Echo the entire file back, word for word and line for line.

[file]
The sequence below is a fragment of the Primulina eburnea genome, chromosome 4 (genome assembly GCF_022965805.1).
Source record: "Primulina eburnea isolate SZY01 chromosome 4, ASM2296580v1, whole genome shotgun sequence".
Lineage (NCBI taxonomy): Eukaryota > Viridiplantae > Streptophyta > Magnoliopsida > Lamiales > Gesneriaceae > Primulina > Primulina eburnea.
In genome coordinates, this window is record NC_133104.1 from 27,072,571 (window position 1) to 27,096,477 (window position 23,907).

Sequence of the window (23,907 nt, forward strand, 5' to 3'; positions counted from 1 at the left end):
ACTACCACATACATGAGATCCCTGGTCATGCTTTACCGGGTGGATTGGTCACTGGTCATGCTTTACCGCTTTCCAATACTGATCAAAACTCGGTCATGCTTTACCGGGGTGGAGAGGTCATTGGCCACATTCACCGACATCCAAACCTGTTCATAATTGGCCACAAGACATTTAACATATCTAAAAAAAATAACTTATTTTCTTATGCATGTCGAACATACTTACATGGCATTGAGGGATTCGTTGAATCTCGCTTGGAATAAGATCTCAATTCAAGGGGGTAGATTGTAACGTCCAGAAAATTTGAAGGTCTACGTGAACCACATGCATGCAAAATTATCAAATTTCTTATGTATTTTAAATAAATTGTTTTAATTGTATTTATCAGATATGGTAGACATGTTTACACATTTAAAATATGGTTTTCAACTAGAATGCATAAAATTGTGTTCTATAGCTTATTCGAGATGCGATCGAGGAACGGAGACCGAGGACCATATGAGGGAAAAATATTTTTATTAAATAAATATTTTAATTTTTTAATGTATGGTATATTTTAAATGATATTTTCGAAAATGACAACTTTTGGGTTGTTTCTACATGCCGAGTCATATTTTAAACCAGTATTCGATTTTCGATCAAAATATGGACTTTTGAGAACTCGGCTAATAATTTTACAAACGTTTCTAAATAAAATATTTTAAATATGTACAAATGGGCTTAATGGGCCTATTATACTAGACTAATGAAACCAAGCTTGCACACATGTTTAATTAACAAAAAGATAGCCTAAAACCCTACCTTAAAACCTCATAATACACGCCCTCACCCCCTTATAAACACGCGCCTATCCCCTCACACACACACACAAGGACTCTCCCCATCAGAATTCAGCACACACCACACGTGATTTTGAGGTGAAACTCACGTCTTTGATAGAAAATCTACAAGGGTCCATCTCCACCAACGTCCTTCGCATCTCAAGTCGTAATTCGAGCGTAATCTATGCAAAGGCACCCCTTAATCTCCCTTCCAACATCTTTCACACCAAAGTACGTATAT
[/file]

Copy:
The sequence below is a fragment of the Primulina eburnea genome, chromosome 4 (genome assembly GCF_022965805.1).
Source record: "Primulina eburnea isolate SZY01 chromosome 4, ASM2296580v1, whole genome shotgun sequence".
Lineage (NCBI taxonomy): Eukaryota > Viridiplantae > Streptophyta > Magnoliopsida > Lamiales > Gesneriaceae > Primulina > Primulina eburnea.
In genome coordinates, this window is record NC_133104.1 from 27,072,571 (window position 1) to 27,096,477 (window position 23,907).

Sequence of the window (23,907 nt, forward strand, 5' to 3'; positions counted from 1 at the left end):
ACTACCACATACATGAGATCCCTGGTCATGCTTTACCGGGTGGATTGGTCACTGGTCATGCTTTACCGCTTTCCAATACTGATCAAAACTCGGTCATGCTTTACCGGGGTGGAGAGGTCATTGGCCACATTCACCGACATCCAAACCTGTTCATAATTGGCCACAAGACATTTAACATATCTAAAAAAAATAACTTATTTTCTTATGCATGTCGAACATACTTACATGGCATTGAGGGATTCGTTGAATCTCGCTTGGAATAAGATCTCAATTCAAGGGGGTAGATTGTAACGTCCAGAAAATTTGAAGGTCTACGTGAACCACATGCATGCAAAATTATCAAATTTCTTATGTATTTTAAATAAATTGTTTTAATTGTATTTATCAGATATGGTAGACATGTTTACACATTTAAAATATGGTTTTCAACTAGAATGCATAAAATTGTGTTCTATAGCTTATTCGAGATGCGATCGAGGAACGGAGACCGAGGACCATATGAGGGAAAAATATTTTTATTAAATAAATATTTTAATTTTTTAATGTATGGTATATTTTAAATGATATTTTCGAAAATGACAACTTTTGGGTTGTTTCTACATGCCGAGTCATATTTTAAACCAGTATTCGATTTTCGATCAAAATATGGACTTTTGAGAACTCGGCTAATAATTTTACAAACGTTTCTAAATAAAATATTTTAAATATGTACAAATGGGCTTAATGGGCCTATTATACTAGACTAATGAAACCAAGCTTGCACACATGTTTAATTAACAAAAAGATAGCCTAAAACCCTACCTTAAAACCTCATAATACACGCCCTCACCCCCTTATAAACACGCGCCTATCCCCTCACACACACACACAAGGACTCTCCCCATCAGAATTCAGCACACACCACACGTGATTTTGAGGTGAAACTCACGTCTTTGATAGAAAATCTACAAGGGTCCATCTCCACCAACGTCCTTCGCATCTCAAGTCGTAATTCGAGCGTAATCTATGCAAAGGCACCCCTTAATCTCCCTTCCAACATCTTTCACACCAAAGTACGTATAT